We're finally going to get some rain today and it couldn't come at a better time because while the garden is out ahead, the Putterer is way behind at work. So today, I'm going to be head down at home on the keyboard. Though, really that doesn't bother me. It's a pleasant task, I'm writing little blurbs on the cool things to see at each of the museums. I might even run downtown and take in a museum, or two, to complete the task.

A bus man's holiday.

Meanwhile, I couldn't be more pleased with the garden this year. I'm right on schedule, having put down mulch for the first time in half a dozen years on some of the beds and staunched a few weeds. I got grassseed down just before the early spring showers arrived, so the blades are robust and thick. I grew red lettuce, kale and chard from seed, so the vegetable patch is ready to deliver. I worked and worked
Dogwoods are showering their petals.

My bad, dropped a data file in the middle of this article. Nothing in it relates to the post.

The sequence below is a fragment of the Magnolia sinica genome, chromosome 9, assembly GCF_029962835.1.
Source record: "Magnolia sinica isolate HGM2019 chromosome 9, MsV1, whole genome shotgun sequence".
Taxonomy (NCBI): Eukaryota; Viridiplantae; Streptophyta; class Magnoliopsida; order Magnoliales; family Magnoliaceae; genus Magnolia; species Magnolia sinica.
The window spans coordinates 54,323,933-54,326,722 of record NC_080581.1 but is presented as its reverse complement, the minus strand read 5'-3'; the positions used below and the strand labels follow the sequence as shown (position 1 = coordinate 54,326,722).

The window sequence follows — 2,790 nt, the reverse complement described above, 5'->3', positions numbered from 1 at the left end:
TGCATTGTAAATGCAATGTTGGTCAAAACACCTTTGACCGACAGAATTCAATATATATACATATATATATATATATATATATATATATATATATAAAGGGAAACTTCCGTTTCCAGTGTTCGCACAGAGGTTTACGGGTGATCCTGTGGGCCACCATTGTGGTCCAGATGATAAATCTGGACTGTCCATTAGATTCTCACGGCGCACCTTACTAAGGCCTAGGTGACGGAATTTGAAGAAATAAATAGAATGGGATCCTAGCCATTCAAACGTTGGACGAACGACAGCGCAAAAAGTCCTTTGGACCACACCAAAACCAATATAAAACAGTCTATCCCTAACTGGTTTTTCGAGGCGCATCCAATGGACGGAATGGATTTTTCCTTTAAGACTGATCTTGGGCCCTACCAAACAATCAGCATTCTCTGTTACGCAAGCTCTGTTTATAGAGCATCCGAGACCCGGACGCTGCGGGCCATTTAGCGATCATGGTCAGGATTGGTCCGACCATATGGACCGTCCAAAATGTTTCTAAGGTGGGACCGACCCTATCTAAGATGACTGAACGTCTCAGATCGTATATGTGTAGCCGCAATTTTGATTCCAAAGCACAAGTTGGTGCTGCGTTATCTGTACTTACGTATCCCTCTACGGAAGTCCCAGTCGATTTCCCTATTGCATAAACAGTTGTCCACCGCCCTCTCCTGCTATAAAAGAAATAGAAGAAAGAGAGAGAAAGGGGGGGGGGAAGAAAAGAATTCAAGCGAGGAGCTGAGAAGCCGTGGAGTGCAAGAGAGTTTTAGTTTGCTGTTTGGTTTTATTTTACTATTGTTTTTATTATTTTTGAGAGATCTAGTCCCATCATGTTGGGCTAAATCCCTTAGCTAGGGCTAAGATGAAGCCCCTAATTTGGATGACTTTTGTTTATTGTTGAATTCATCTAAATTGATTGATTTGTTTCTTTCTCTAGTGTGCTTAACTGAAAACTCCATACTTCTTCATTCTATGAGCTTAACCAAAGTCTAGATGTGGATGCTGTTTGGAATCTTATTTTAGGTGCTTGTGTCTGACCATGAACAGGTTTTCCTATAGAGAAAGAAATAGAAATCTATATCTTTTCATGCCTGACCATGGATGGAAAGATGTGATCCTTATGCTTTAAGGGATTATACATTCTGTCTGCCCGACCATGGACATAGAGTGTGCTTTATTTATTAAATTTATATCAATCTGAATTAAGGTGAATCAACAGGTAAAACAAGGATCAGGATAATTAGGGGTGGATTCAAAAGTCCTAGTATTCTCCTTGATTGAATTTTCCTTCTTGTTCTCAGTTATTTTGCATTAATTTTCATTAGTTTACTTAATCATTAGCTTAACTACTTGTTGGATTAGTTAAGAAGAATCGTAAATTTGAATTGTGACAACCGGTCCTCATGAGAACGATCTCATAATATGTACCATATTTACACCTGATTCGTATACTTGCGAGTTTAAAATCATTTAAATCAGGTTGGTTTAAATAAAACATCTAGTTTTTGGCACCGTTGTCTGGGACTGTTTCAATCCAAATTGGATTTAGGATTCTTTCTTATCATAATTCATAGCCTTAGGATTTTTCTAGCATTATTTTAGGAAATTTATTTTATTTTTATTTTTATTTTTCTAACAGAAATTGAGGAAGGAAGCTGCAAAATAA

Swiss chard is ready for picking
the soil over at the community garden. I grew a cover crop of clover, then turned it over in trenches, row by row, mixing in compost so that my beds are thick and spongy, and teaming with earthworms. Over there, I've got sugar snap peas and greens growing in one bed and the others are ready to plant just as soon as the nights can be counted on to stay warm. I've got tomatoes, melons, cukes, swiss chard, basil, eggplant, peppers, onions and parsley starts all thriving under my lights and waiting to go out to be hardened off and planted.

Today, the temperature shouldn't  rise above 55, so I've got my fireplace humming with a toasty blaze. Delicious coffee in hand. Snoozy pup snuggling beside me. It's going to be a wonderful day today.

An early spring for an at-the-ready gardener. Not a bad thing at all. The Putterer

Saturday, April 7, 2012

Got Crafty Today

Made a succulent mini-garden today.
My neighbor put this pitcher and bowl out on the curb last fall marked free, so I took it home. Last weekend I drilled drainage holes in the bottom of both the bowl and pitcher and today I made an arrangement of succulents and stones. I can't get out to water all my potted plants every day in the heat of the summer, so I'm potting ups some sturdy fellas, who don't need so much water. The Putterer